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LEICESTER, United Kingdom – Across the world, girls and young women from Christian families are forced into sexual slavery and religious conversion.
This is one of the most underreported examples of the persecution of Christians, usually in Muslim-majority countries with significant Christian populations, such as Egypt and Pakistan.
Aid to the Church in Need (ACN) documented first-hand accounts of kidnappings, forced marriages and forced conversions in its Hear Her Cries report, presented in London on Nov. 24.
The pontifical charity was marking Red Wednesday, an annual event meant to draw attention to the plight of persecuted Christians around the world.
The report noted that examining the topic of sexual violence and persecution of faith minorities is far from straightforward.
“While there is growing consensus about the need for research into the nature and scale of religious and sexual coercion of women, the challenges of setting about the task have been consistently highlighted in studies on the subject. One report described the matter as ‘complex, violent and hidden.’ Social pressure, including the fear of casting shame on the family, and the threat of reprisal from abductors and their accomplices, are among the factors commonly cited in explaining the difficulties of investigating the issue,” the report said.
The Hear Her Cries report noted that incidents of Christian women being forced to marry against their will were reported as present in 90 percent of the 50 countries included in the 2021 edition of Open Doors’ persecution World Watch List, and that the situation had worsened over the past year.
ACN noted that among minority faith groups as a whole, Christian girls and young women are particularly susceptible to attack, giving the example of Pakistan, where Christians could comprise up to 70 percent of minority faith girls and young women forcibly converted and married every year, despite the existence of other significant minority religious groups.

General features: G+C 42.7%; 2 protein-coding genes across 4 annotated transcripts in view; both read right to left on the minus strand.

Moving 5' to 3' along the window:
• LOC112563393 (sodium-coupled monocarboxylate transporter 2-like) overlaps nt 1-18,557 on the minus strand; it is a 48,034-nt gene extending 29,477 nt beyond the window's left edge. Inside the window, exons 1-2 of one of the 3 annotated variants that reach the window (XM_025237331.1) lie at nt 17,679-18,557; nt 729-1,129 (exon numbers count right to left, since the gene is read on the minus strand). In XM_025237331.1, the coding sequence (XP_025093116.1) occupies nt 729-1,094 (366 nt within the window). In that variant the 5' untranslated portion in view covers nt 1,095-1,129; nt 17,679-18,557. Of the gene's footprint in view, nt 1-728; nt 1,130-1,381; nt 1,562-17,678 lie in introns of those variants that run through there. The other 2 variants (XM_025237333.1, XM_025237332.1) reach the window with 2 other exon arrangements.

“Another key finding, frequently emerging in research on the topic, is that there is a higher incidence rate of sexual and religious persecution of women in situations of conflict. This was evident especially during the Daesh (ISIS) military takeover of parts of Syria and Iraq where there was ‘an organized system of sexual enslavement of minorities’,” the report says.
“The Daesh example also points to perhaps the most significant long-term factor of concern regarding forced marriage and conversion of Christian girls and women, namely evidence that the perpetrators’ motive is to limit the growth, and sometimes the very survival, of that particular faith group. Forcing a woman to abandon her Christian faith not only wins a convert to the predator’s religion; it also ensures that any children born, including through forced marriage, are claimed for that new faith too,” it continues.
ACN says the evidence in the report indicates that instances of systemic abduction, sexual violence, forced marriage and conversion of Christian women in many countries “can be categorized as genocidal by nature.”
The organization says underreporting is a huge problem, mainly due to the fear of shame for the victim, family, or community. However, they noted victims and their families also fear reprisals and the “institutional resistance from police and courts in following up cases of missing girls and women.”
One of the speakers at the launch of the document was Professor Michele Clark, who has done research into the kidnapping of Coptic Christian women in Egypt.
She told Crux that the phenomenon was a “war of attrition” meant to “eliminate a minority religious group.”
“In the case of the Coptic women, they are targeted because it is a way to slowly eliminate the Coptic population,” Clark said.
She noted that in many cases, when a woman would be able to return to her community it would be impossible for her to regain a Christian identity card.
She recounted stories of young women disappearing off of trains, buses, and even physically taken from the streets in Egypt, often in “violent and aggressive” attacks.
“There is a general sense that this is an approved practice. I have talked to young Coptic women who have come back from an abduction, and they would say that as soon as the Coptic girl was married to her Islamic abductor, the whole family would receive a new apartment with new furniture, so there was some kind of compensation to families of abductors,” she said.
In the Hear Her Cries report, ACN says only “fundamental and strategic approach to tackling systemic religious and gender discrimination will deliver the changes that are so sorely needed to enable Christian and other minority faith women and girls to be freed from the threat of sexual and religious persecution.”
“We need to act for the sake of the girls, the women, persecuted for their faith and sexually targeted because of their gender. We need to champion their cause; we need to hear their cries.”
Follow Charles Collins on Twitter: @CharlesinRome